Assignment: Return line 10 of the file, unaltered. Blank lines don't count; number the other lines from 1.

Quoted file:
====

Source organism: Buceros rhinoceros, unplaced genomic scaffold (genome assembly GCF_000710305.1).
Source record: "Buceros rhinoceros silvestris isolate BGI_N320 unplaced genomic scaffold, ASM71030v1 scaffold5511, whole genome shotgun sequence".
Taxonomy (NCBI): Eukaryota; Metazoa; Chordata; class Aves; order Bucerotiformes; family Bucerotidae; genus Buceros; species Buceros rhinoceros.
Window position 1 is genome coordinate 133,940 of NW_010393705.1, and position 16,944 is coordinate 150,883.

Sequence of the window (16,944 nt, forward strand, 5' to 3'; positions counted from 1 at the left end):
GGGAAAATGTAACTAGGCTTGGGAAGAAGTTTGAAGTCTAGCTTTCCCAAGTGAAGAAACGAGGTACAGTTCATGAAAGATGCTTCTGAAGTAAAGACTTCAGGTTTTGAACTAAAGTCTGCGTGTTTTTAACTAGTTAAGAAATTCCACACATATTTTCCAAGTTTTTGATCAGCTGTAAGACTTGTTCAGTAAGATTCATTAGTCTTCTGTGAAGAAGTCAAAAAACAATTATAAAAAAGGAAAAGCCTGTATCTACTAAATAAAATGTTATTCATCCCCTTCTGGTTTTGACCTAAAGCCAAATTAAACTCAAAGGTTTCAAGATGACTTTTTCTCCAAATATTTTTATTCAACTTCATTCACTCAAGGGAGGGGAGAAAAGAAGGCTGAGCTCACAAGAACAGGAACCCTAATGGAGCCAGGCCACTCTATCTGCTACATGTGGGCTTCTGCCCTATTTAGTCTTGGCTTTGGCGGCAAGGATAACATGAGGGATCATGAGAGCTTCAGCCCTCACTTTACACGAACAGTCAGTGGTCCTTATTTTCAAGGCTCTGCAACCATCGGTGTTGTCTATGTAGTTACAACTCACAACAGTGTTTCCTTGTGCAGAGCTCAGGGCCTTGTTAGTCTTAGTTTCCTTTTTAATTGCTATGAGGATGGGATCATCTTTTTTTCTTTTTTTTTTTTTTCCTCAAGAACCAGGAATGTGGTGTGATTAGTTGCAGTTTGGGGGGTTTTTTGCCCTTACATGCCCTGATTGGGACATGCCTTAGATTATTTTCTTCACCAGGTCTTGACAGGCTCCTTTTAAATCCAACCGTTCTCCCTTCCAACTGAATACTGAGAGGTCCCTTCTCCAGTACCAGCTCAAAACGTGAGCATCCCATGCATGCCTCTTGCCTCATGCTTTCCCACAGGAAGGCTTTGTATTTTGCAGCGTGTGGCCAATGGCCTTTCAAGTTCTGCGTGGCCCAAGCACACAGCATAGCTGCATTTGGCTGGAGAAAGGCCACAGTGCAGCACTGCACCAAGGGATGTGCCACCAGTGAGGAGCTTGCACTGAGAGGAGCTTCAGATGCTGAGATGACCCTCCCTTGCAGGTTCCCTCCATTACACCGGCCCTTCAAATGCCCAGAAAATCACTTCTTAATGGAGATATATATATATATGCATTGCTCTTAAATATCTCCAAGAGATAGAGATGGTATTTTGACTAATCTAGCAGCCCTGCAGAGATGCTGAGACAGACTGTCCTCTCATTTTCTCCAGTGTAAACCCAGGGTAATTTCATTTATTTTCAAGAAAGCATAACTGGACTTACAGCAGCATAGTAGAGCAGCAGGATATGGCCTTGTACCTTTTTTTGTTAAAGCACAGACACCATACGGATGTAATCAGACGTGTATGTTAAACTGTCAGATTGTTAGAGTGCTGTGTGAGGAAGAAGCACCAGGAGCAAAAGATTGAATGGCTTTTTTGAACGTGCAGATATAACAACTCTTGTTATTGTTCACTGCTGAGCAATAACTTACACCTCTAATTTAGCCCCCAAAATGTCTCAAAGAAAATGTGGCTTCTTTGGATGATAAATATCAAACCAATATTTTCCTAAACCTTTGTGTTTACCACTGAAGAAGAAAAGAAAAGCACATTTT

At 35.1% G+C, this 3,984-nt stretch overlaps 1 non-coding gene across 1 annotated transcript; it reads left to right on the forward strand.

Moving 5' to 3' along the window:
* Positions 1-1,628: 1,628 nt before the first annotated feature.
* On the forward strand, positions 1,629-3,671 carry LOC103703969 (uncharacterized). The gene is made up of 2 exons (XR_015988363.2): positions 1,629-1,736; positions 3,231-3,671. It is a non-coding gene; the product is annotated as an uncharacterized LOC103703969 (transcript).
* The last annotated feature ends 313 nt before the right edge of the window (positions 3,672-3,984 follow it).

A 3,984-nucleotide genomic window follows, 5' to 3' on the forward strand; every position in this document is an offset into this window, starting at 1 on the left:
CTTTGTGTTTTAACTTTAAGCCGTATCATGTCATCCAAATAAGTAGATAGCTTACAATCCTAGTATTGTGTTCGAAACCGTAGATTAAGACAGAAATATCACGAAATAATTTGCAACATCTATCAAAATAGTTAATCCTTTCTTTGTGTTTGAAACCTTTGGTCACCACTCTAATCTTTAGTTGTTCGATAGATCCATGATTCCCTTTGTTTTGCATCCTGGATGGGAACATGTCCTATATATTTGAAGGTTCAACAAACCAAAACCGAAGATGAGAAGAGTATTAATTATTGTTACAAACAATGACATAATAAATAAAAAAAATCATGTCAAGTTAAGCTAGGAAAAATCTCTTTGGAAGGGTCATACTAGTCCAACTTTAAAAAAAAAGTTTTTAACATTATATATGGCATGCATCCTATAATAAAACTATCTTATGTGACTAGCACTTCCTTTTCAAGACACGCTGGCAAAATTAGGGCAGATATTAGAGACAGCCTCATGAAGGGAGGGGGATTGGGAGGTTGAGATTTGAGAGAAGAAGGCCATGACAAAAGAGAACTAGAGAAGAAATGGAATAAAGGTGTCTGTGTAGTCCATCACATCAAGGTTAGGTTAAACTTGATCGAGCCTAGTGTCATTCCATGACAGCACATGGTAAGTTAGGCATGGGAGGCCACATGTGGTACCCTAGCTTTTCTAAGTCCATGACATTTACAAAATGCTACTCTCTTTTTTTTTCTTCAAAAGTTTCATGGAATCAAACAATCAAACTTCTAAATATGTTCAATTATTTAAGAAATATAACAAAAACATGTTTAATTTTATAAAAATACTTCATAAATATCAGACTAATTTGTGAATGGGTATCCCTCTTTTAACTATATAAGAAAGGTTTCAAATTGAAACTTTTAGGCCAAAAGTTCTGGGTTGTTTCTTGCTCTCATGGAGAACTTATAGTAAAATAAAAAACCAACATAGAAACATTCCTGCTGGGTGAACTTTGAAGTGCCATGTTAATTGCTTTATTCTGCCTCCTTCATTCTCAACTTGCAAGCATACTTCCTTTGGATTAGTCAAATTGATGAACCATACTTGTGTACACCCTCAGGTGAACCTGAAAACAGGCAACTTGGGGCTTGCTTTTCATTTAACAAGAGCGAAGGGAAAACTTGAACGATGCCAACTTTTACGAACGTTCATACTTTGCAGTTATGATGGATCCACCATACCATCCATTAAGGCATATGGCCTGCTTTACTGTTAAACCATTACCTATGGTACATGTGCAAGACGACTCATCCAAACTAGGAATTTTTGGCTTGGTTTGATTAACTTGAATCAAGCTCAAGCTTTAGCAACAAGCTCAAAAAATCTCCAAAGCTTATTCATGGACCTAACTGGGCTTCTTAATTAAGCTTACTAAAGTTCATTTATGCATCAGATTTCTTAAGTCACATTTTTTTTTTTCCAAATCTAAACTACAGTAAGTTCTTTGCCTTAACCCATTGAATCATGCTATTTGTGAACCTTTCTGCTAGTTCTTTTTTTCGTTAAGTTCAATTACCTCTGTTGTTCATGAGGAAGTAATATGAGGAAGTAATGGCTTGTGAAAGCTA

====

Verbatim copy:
* On the forward strand, positions 1,629-3,671 carry LOC103703969 (uncharacterized). The gene is made up of 2 exons (XR_015988363.2): positions 1,629-1,736; positions 3,231-3,671. It is a non-coding gene; the product is annotated as an uncharacterized LOC103703969 (transcript).